“What the hell?” he glanced around while chewing the delicious hot dog.  He was standing in an empty sandy lot in front of the gas station.  He couldn’t even hear the horrible country music the man had been blaring.  Perplexed and slightly freaked out he gobbled the rest of the hot dog, filled up his gas tank and turned out onto the road.  As he passed the sandy lot, the stand had appeared again and the fat man was waving at him as he proceeded to jiggle dance.  Another glance in his rear view mirror as he pulled onto the freeway revealed the hot dog cart was once again missing and Russ couldn’t drive away fast enough. 

Friday, March 4, 2011

Sorry To Copy, Mr. Lichtenstein

When I was first looking for artwork to fill up my first place, I saw this print on allposters.com and I loved it for a kitchen.  It wasn't the typical countryish kitchen print but at $60, I wasn't willing to shell out the cash for it.  Especially since I wanted a little project to do...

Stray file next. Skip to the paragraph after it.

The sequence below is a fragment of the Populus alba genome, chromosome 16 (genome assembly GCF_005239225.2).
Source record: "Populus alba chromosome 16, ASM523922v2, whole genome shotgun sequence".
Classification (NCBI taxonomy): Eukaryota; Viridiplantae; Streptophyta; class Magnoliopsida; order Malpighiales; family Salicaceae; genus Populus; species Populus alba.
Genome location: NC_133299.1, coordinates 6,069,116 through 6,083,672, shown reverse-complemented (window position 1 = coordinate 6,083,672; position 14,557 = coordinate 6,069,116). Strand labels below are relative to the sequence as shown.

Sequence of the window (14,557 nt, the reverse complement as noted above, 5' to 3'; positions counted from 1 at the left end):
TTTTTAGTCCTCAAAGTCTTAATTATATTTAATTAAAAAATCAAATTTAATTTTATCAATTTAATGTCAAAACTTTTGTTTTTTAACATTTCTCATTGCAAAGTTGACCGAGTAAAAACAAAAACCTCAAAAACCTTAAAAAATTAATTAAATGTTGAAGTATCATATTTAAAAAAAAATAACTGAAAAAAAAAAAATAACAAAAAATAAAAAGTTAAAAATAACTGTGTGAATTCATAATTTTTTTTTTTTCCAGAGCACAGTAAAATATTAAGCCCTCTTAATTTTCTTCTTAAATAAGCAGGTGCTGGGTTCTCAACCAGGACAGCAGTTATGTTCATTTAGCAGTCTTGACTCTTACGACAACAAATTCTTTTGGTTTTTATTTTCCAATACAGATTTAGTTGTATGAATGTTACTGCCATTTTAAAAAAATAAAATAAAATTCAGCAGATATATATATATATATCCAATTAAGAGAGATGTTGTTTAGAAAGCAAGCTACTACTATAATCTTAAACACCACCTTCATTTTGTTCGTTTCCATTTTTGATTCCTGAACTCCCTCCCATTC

You can view the original here.

I had an 8" X 11" canvas so I drew it out first:

Measuring out and drawing all the lines in the back was so time consuming but the black and white stripes would really make or break the picture so I knew I had to include them.

 Then I used a black paint pen to get a crisper line for the stripes.  TOOK FOREVER!

Stripes were finished and I began painting the fruit in the bowl.  The yellow and red were just straight acrylic paint but the oranges I mixed a little color to make them a little different and to stand out. 

I wanted the grapes to be more colorful than in the original painting and it took me a while to mix the colors to my liking. 

I used the paint pen to do the outlining and a grey acrylic paint for the bottom.  I'm surprised it came out so well for a DIY painting.  I feel bad about copying but... it's not like I'm going to sell it or anything.